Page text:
Emergency Psychiatry. Marcela Almeida, MD Department of Psychiatry. A Hot One. You get paged by the ED resident to evaluate a patient who is apparently wreaking havoc.
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Marcela Almeida, MD
Department of Psychiatry
You get paged by the ED resident to evaluate a patient who is apparently wreaking havoc.
“He’s a hot one,” the resident says. “He’s screaming insults at every one and smashing his fists against the walls. We’re this close to pumping him with Vitamin H [haloperidol]”.
“You’ll find him waiting for you in the seclusion room.”
24 yo African American male with no significant past psychiatric history and a past medical history significant for asthma who is brought to the ED by paramedics contacted by the pt’s girlfriend, who arrives with the pt. She relates a two week period of escalating aggression, insomnia, agitation, bizarre behavior, and non-sensical, incoherent ideas culminating in a nearly violent altercation today in which the pt accused the girlfriend of being in league with possibly demonic forces bent on sucking out his gray matter.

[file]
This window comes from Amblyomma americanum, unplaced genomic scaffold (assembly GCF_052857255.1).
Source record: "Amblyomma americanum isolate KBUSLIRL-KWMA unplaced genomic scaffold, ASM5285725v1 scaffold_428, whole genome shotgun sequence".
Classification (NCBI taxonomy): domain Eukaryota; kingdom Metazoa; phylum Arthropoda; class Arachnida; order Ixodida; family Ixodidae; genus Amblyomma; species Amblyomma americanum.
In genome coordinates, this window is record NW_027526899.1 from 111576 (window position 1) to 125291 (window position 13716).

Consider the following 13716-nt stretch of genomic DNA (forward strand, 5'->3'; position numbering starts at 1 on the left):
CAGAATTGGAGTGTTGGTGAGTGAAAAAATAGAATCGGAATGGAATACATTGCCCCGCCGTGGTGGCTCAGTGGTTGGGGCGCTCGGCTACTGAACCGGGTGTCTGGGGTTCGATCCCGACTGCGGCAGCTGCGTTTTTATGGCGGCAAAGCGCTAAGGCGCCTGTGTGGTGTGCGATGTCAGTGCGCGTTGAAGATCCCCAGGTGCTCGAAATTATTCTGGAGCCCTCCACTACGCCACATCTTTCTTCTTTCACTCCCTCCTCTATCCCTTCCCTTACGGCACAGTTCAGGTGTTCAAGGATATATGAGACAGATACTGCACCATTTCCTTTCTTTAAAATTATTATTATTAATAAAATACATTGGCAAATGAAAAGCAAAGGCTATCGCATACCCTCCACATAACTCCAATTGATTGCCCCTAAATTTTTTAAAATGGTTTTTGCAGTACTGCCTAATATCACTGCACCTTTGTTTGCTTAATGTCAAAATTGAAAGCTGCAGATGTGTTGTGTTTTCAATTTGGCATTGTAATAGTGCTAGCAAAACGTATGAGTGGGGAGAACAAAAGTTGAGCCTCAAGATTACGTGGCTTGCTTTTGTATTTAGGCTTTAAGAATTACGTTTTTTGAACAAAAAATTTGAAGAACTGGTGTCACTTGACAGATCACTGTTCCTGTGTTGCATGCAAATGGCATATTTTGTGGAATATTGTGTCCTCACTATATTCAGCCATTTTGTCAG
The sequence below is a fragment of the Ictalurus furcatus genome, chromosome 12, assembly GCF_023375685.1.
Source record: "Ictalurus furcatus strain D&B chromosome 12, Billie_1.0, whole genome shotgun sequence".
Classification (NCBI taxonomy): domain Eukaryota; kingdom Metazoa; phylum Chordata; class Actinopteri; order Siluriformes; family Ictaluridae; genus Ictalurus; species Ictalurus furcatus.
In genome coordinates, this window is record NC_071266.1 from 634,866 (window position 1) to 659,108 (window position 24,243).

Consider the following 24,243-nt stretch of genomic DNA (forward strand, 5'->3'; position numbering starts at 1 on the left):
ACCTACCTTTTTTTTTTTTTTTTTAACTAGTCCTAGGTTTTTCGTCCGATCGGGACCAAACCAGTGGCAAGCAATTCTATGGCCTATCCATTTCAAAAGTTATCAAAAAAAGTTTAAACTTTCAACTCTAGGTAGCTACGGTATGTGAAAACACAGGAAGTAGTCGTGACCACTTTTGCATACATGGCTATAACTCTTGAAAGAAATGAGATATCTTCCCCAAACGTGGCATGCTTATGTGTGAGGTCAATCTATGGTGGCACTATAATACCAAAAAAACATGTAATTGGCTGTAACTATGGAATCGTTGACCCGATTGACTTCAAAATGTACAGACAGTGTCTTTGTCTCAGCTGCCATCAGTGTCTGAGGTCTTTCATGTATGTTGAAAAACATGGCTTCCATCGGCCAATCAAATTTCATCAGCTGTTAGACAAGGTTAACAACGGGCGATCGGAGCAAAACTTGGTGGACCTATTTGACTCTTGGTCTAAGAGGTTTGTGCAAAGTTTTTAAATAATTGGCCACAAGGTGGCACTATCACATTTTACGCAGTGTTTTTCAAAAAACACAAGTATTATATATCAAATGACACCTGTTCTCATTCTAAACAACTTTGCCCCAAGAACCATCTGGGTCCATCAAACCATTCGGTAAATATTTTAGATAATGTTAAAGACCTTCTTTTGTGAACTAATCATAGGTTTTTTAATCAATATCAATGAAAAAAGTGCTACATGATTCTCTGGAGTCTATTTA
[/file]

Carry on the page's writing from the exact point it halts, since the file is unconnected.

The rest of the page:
“Dying is an art, like everything else. I do it exceptionally well. I do it so it feels like hell. I do it so it feels real. I guess you could say I've a call”. Sylvia Plath
You enter the pt’s room and immediately notice the wild-eyed expression, the psychomotor agitation, and the hands curled into fists. He starts to approach you, screaming, “The soul! The gray matter! The Israelis! Cannibals! Where’s your pumpkin, Uncle Sam?” He waves his arms wildly.
You say, calmly, “I’m your doctor and I’m here to evaluate you.”
He screams – “Gutter!” – and rushes towards you.
You close the door, having identified him as a stage 3 or 4; he bangs loudly on the door, yelling “Doctor Gutter Doctor Gutter!” You obtain help.
He clearly needs to be hospitalized for apparent psychosis.
Furthermore, he meets criteria for involuntary admission given his aggressive, violent tendencies.